I understand that it takes a long time to make vin cotto, but I would really like to try to make an attemp. I live in NJ, where is Kalystians located? Is the pekmez you mentioned made from grapes or figs? I appreciate your help. I really want to surprise my family by making something we have not had for many, many years since my nonna passed.

Regards, Tina

#6 Franci

Franci
  • participating member
  • 1,180 posts

Posted 20 August 2004 - 11:15 AM

Hi Tina,

Kalustyans is in Manhattan, 123 Lexington.

http://www.kalustyan...category_id=151

the pekmez is made with grape, but they also carry what they call "Essence Of Fig Puree" (from Calabria), that is cotto di fichi. Quite expensive, a small bottle is 20$, but, consider that, to make a full bottle of cotto di fichi, you would need many pounds of figs and, to my experience, here figs don't taste very good.
I check the recipe I saved, it's not very different from the one suggested before.

I am usually the one who like to do everything from stracht, but, in this case, I suggest you to buy. You could try both the pekmez and the cotto di fichi from Calabria and decide which one you like.
Also in Astoria, at Titan supermarket for ex., you can find vin cotto, I didn't check if they carry the fig ones, because, as I said, I prefer the one made from must.
I just bought a jar of vin cotto, I use for sassanelli or mostaccioli, it's not really the right season...but I like them.

Edited by Franci, 20 August 2004 - 11:17 AM.


#7 albiston

albiston
  • eGullet Society staff emeritus
  • 1,021 posts
  • Location:Jena. Germany

Posted 20 August 2004 - 11:50 AM

Alberto, cartellate are dipped in vin cotto. Honey is only an alternative.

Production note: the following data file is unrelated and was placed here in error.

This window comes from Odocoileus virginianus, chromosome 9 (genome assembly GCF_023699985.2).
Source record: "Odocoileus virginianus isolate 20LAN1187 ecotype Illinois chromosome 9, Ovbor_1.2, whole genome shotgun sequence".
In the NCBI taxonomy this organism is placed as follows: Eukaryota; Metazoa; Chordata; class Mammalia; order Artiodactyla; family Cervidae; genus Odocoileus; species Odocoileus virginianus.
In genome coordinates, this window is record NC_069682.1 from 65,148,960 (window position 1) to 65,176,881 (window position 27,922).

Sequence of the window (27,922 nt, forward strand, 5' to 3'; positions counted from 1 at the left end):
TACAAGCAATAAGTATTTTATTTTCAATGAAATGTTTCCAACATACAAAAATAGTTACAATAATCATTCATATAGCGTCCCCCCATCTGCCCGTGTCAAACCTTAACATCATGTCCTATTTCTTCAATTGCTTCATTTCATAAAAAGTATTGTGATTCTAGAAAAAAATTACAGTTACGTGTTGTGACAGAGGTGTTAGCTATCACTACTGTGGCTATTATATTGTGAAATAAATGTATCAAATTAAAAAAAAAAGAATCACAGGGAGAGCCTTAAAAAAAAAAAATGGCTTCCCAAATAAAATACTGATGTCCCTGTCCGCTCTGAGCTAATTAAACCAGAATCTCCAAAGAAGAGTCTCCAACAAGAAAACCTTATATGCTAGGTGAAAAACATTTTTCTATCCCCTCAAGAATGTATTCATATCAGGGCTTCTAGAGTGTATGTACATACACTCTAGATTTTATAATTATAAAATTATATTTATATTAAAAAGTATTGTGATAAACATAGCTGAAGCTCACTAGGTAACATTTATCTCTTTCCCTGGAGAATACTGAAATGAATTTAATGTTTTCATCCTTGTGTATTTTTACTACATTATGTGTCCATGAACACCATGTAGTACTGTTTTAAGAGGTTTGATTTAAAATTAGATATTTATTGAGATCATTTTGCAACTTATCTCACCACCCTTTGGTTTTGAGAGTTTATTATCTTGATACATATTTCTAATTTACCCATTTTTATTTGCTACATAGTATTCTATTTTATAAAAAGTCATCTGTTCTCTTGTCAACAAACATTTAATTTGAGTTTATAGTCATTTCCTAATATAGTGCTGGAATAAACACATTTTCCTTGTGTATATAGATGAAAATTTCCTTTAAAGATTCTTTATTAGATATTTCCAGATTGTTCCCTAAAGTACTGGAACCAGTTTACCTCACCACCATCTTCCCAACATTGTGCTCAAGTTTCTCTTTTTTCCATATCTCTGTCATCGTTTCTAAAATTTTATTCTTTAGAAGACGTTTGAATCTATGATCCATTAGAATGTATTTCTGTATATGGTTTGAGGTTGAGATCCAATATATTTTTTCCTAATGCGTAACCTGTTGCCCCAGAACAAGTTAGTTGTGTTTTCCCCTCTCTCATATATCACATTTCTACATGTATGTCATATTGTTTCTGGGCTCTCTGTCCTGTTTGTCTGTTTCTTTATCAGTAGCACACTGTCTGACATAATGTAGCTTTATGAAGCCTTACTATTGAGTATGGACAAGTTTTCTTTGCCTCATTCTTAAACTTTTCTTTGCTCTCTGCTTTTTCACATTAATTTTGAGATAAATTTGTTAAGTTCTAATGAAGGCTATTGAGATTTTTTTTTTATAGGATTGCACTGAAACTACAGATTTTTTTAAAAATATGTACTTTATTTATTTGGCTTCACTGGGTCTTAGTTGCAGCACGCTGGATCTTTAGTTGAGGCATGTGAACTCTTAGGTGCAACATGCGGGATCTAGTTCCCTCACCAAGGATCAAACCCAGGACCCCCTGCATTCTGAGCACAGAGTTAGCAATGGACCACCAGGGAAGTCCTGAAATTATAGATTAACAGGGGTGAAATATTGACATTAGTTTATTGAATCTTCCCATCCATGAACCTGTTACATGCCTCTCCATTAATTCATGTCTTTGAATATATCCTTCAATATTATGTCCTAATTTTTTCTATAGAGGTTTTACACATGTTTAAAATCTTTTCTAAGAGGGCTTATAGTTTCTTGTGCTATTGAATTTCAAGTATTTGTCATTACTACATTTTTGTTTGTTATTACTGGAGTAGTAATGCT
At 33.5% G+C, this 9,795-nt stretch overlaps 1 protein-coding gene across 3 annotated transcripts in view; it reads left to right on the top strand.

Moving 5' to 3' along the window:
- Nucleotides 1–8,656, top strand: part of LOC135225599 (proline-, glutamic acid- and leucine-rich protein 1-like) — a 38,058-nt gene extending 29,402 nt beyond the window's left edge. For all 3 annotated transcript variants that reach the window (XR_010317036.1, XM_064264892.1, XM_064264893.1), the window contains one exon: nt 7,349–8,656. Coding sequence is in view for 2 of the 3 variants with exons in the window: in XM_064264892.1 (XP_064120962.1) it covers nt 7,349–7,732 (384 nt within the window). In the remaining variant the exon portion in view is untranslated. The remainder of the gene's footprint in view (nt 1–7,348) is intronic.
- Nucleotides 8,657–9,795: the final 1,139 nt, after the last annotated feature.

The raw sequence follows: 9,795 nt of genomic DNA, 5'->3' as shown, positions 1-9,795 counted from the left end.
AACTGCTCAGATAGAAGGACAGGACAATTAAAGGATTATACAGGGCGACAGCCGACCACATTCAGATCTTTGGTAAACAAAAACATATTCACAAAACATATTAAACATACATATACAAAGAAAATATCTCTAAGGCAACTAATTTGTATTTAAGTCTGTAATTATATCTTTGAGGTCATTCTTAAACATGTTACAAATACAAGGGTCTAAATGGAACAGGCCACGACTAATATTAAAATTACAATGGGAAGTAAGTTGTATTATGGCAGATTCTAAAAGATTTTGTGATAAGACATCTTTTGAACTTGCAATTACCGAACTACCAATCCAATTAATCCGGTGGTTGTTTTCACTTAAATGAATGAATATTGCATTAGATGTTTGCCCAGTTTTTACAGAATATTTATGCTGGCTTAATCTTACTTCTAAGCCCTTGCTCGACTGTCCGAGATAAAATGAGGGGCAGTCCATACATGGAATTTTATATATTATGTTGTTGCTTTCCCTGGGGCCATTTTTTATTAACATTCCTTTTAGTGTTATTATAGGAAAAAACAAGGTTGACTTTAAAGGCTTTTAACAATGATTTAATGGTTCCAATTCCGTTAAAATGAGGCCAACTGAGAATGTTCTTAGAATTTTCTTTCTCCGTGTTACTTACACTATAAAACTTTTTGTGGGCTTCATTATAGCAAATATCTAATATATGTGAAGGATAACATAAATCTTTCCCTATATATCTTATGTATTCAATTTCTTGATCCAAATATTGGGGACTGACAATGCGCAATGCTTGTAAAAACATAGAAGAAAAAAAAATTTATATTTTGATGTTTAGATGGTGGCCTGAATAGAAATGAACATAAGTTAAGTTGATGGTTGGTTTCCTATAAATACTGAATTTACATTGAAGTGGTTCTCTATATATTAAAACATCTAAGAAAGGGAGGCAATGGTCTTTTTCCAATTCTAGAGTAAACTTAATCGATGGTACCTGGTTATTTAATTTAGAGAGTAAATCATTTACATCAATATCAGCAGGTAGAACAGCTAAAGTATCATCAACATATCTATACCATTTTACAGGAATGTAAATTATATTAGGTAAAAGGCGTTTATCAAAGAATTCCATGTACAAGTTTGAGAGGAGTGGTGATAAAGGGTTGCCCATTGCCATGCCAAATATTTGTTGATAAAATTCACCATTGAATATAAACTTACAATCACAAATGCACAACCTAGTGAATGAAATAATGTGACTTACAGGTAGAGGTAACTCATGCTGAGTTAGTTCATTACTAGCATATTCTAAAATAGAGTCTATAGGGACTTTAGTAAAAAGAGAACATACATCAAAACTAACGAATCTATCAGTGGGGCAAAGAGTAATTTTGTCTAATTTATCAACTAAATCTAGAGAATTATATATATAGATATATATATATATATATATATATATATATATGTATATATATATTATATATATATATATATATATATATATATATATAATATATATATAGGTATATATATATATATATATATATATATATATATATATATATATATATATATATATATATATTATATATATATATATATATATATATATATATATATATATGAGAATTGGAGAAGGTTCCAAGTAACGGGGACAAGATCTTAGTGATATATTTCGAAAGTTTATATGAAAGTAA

Also pettole are dipped in vin cotto or honey.

Franci, thanks for the correction.

BTW, are these made only for christmas?
Il Forno: eating, drinking, baking... mostly side effect free. Italian food from an Italian kitchen.

#8 Mythreesons

Mythreesons
  • participating member
  • 12 posts

Posted 20 August 2004 - 12:07 PM

Thank you all so much for the great info. I'll keep you posted on how I make out!

Franci, My mom lives in Elmhurst, NY not too far from Astoria. Is Titans on one of the major streets? Yummm...enjoy the mostaccioli!


Regards, Tina

#9 Franci

Franci
  • participating member
  • 1,180 posts

Posted 20 August 2004 - 12:48 PM

Hi Tina, here is the link for Titan Foods:

http://www.titanfood.com/main.htm

That wuold be the Astoria Blvd subway stop. If you walk north, there is another plaza with a small supermarket, a butcher and Artopolis a nice bakery (23-18 31 St.). At the bakery they sell many small cookies, also Moustokouloura, look like tarallini but made with vin cotto. I wasn't particularly excited because the use corn oil in their cookies, me as a good pugliese, only extra-virgin.

If you go to Titan Foods, try also the mizithra, it's closer to our ricotta then the american one. Also Anthotiros cheese is similar to our primo sale...sorry I am a big "chiacchierona", but I am so excited about my discoveries.

Alberto, pettole are traditionally made for Immacolata and for Vigilia (per la cena di magro)





Also tagged with one or more of these keywords: Italian